The Connecticut Department of Environmental Protection (DEP) announced recently that Branford and New Canaan join 17 other communities in Connecticut as Tree City USA’s for 2010. This is a national designation, created by the Arbor Day Foundation in Nebraska, as a means of honoring those cities and towns who have demonstrated a commitment to maintaining the local urban forest and tree canopy cover.
The two communities that have been Tree City USA’s the longest are Fairfield and Stamford, each which has been a Tree City for 23 years.
DEP Commissioner Daniel C. Esty said, “The Tree City USA designation helps communities manage their tree resources, and also shows visitors, and potential homeowners and businesses that the community cares about the environment. This national designation increases public awareness of the many social, economical, and environmental benefits urban forestry provides.”
The community must demonstrate to the State Forester that it does meet these standards. The State Forester then sends his recommendation on to the Arbor Day Foundation.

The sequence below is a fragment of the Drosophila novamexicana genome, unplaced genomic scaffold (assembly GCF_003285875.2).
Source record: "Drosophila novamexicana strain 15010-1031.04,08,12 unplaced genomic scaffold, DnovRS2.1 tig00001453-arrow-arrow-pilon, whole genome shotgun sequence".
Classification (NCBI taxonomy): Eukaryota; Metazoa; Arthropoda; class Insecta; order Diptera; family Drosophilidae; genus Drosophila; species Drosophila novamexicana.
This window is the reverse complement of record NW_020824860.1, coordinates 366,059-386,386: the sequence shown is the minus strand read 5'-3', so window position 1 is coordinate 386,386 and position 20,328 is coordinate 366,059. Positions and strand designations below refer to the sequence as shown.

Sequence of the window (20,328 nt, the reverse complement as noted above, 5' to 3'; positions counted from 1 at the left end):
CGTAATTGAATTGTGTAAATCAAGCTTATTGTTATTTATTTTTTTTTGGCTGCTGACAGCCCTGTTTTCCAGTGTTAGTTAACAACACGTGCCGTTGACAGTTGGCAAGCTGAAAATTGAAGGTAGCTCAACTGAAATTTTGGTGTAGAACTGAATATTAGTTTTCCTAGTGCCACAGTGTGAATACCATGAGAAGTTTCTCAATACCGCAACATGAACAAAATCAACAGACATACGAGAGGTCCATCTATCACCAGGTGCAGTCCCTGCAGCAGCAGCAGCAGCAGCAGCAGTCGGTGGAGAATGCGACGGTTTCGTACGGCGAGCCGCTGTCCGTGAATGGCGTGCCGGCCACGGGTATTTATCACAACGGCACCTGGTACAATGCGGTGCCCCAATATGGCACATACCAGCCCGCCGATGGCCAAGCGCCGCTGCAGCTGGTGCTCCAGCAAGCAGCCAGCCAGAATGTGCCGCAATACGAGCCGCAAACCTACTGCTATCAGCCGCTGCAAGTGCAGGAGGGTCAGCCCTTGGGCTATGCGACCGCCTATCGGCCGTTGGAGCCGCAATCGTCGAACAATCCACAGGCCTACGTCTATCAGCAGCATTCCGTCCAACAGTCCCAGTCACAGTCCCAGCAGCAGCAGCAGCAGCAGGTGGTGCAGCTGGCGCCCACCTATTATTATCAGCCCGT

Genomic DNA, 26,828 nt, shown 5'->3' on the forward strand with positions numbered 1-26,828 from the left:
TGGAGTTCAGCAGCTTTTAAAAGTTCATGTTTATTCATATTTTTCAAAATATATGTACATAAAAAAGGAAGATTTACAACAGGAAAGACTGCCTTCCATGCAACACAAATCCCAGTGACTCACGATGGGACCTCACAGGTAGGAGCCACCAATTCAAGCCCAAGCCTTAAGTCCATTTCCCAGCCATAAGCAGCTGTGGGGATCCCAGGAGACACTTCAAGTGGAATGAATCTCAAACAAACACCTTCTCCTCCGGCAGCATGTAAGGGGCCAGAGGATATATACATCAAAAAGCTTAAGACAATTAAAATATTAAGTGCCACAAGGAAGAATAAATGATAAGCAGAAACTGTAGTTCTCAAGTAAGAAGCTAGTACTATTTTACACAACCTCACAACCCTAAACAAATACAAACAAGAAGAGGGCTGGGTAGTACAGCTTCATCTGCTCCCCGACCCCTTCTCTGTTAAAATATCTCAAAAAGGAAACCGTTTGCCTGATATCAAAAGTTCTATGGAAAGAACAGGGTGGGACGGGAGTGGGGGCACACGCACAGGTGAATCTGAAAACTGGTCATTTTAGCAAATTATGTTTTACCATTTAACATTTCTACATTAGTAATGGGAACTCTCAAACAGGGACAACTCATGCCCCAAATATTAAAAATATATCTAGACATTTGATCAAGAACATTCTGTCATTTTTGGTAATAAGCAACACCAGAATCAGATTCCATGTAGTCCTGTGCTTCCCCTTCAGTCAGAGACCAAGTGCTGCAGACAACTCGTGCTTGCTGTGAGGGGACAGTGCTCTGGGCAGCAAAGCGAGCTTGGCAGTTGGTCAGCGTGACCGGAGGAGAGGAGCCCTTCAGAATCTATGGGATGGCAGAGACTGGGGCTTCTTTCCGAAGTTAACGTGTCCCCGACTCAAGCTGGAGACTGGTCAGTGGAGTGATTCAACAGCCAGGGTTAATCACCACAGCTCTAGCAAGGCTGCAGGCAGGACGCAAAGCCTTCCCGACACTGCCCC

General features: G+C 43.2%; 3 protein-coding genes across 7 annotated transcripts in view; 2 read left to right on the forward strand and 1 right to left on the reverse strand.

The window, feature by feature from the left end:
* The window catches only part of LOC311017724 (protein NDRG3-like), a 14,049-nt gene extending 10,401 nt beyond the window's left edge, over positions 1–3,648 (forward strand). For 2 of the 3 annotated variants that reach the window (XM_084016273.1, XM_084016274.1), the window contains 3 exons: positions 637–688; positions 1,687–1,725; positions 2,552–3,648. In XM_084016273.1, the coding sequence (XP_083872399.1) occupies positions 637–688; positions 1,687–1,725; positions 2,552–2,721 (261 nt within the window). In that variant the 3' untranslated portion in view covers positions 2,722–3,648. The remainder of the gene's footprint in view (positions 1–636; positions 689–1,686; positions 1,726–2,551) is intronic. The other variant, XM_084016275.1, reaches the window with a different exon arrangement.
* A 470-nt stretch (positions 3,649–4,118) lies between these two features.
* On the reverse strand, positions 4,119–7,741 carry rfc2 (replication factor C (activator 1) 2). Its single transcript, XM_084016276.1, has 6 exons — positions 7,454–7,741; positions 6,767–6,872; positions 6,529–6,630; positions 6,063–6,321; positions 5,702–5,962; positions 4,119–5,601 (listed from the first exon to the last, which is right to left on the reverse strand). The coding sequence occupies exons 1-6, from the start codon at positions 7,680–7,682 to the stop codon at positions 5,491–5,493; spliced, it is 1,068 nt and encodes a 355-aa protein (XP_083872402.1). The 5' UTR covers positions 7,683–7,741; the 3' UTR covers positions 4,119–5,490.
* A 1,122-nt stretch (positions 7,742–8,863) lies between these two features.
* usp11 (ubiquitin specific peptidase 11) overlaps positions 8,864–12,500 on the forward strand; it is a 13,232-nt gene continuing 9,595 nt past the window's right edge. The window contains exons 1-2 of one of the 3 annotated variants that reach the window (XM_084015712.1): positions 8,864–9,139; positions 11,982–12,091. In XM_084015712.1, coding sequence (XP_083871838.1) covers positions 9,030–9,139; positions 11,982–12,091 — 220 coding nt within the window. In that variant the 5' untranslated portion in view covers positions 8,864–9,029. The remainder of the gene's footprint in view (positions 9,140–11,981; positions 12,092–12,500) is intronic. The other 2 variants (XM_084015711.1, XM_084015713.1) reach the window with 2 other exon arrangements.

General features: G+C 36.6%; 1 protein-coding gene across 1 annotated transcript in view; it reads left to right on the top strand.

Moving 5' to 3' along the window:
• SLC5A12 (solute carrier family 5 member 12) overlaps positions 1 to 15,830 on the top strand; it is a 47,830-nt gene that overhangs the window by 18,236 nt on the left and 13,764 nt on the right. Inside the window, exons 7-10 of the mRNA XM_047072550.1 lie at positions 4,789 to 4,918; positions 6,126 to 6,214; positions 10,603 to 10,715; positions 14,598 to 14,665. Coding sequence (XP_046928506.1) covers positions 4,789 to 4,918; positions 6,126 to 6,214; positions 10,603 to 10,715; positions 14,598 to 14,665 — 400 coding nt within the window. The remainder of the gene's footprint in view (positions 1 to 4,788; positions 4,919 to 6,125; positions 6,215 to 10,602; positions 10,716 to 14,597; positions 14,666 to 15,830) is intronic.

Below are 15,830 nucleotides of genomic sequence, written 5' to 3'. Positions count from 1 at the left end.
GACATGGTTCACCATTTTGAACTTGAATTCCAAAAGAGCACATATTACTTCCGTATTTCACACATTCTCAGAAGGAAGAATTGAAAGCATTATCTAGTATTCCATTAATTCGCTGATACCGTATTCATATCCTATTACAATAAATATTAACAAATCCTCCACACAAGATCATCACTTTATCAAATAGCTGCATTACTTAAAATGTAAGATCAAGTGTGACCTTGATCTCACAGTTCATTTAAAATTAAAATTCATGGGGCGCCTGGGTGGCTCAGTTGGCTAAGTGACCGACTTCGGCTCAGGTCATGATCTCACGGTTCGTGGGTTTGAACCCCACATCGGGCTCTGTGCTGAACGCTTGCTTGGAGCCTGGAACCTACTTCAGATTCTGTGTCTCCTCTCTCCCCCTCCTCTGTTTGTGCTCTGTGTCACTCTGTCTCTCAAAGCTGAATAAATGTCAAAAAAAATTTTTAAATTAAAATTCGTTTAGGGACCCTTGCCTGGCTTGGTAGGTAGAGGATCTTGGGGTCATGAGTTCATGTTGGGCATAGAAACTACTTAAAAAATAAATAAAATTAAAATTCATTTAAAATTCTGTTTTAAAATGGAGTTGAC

To become a Tree City USA, a community has to meet each of four standards established by the Arbor Day Foundation:
* Standard I: A Tree Board or Department
* Standard 2: A Community Tree Ordinance
* Standard 3: A Community Forestry Program with an Annual Budget of at Least $2 Per Capita
* Standard 4: An Arbor Day Observance and Proclamation
Once a Tree City USA, communities need to reapply each year in order to retain that distinction.
The nineteen Tree City USA’s, with number of years in parentheses, are:
East Hartford (15)
New Canaan (new)
New Haven (3)
West Haven (2)
In addition to the 19 Tree City USA’s, 4 of these have earned Growth Awards for going beyond the minimum needed to qualify as a Tree City. These communities are Danbury, New Haven, Norwalk and Wethersfield. Communities may receive a Growth Award for educational outreach or providing additional training to the Tree Care staff.
The Tree City USA designation is largely seen as an indication of leadership on the part of the community being honored. These communities, which are of all sizes and are found throughout the state, can serve as models for other communities in Connecticut as they work to advance their urban forestry programs.